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C-14 dates are often published as dates 'before present' (the 'present' was fixed for analytical reasons at a single point, and the year AD 1950 was chosen for this) with the indication of the inaccuracy.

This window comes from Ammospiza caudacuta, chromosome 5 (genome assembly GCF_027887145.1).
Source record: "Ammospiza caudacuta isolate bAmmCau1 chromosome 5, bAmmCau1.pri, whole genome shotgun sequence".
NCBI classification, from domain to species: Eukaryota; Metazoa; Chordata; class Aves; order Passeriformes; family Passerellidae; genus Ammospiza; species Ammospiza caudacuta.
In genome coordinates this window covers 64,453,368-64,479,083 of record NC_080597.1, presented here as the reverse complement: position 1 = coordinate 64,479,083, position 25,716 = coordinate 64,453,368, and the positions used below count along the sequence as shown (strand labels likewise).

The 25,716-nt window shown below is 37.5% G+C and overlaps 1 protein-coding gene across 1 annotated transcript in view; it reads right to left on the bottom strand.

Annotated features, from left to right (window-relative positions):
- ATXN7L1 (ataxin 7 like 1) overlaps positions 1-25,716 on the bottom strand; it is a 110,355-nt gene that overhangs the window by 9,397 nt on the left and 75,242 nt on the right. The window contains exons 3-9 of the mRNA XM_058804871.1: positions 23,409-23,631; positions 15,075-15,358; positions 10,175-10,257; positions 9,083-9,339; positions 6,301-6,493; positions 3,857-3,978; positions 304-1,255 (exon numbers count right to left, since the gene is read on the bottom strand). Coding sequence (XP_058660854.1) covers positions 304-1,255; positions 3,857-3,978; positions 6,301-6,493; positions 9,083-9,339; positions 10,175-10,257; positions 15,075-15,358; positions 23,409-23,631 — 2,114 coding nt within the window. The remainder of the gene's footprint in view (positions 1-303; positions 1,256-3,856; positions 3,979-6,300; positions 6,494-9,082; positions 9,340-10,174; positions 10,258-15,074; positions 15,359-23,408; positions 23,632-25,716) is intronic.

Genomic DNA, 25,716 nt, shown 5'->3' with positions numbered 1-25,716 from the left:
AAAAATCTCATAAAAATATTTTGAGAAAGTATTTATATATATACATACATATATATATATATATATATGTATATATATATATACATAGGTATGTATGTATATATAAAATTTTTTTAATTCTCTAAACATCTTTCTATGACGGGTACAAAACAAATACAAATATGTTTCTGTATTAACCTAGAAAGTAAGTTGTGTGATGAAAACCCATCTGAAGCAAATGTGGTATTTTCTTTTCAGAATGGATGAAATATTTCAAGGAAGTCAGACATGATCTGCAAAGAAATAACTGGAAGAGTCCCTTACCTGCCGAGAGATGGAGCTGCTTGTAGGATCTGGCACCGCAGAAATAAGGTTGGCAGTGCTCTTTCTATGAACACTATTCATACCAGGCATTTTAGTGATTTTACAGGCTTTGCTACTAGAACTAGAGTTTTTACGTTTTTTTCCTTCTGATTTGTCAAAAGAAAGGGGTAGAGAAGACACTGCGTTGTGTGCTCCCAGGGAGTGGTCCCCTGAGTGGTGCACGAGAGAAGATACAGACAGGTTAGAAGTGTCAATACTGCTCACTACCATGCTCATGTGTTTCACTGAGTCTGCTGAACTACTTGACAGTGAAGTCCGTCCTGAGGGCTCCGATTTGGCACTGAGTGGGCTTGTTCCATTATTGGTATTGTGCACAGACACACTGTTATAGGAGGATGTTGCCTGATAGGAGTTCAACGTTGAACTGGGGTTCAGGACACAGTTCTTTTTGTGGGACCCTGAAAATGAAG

First used, and likely invented by archaeologist Sir William Flinders-Petrie in 1899, seriation (or sequence dating) is based on the idea that artifacts change over time.In Egyptology the method was first used by Petrie for dating the Naqada period, from the development of the so-called wavy-handled pottery.- At least some objects belonging to such a typology should be datable by other criteria to fix a typology into a chronological framework. An object category or motif might develop not regularly but in staccato 'jumps'.Like tail fins on a Cadillac, artifact styles and characteristics change over time, coming into fashion, then fading in popularity. The standard graphical result of seriation is a series of "battleship curves," which are horizontal bars representing percentages plotted on a vertical axis.Plotting several curves can allow the archaeologist to develop a relative chronology for an entire site or group of sites.